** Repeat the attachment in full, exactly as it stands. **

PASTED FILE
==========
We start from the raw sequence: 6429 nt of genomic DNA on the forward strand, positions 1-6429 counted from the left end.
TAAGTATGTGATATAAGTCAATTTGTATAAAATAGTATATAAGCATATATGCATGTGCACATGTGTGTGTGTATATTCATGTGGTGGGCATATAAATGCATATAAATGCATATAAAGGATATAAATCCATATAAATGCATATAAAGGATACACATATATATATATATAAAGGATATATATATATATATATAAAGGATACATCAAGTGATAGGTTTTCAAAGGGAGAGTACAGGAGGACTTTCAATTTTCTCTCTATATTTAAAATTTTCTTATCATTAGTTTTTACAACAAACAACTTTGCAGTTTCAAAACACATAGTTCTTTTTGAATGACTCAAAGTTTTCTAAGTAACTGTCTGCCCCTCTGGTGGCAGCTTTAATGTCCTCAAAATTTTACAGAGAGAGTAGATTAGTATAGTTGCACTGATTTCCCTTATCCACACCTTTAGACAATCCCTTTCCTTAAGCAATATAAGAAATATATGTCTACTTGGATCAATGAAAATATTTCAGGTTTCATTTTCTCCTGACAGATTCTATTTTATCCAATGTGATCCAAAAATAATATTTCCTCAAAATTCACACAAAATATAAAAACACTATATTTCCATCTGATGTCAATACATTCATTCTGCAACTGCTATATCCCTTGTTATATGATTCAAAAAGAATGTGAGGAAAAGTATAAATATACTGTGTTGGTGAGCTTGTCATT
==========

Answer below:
We start from the raw sequence: 6429 nt of genomic DNA on the forward strand, positions 1-6429 counted from the left end.
TAAGTATGTGATATAAGTCAATTTGTATAAAATAGTATATAAGCATATATGCATGTGCACATGTGTGTGTGTATATTCATGTGGTGGGCATATAAATGCATATAAATGCATATAAAGGATATAAATCCATATAAATGCATATAAAGGATACACATATATATATATATAAAGGATATATATATATATATATAAAGGATACATCAAGTGATAGGTTTTCAAAGGGAGAGTACAGGAGGACTTTCAATTTTCTCTCTATATTTAAAATTTTCTTATCATTAGTTTTTACAACAAACAACTTTGCAGTTTCAAAACACATAGTTCTTTTTGAATGACTCAAAGTTTTCTAAGTAACTGTCTGCCCCTCTGGTGGCAGCTTTAATGTCCTCAAAATTTTACAGAGAGAGTAGATTAGTATAGTTGCACTGATTTCCCTTATCCACACCTTTAGACAATCCCTTTCCTTAAGCAATATAAGAAATATATGTCTACTTGGATCAATGAAAATATTTCAGGTTTCATTTTCTCCTGACAGATTCTATTTTATCCAATGTGATCCAAAAATAATATTTCCTCAAAATTCACACAAAATATAAAAACACTATATTTCCATCTGATGTCAATACATTCATTCTGCAACTGCTATATCCCTTGTTATATGATTCAAAAAGAATGTGAGGAAAAGTATAAATATACTGTGTTGGTGAGCTTGTCATT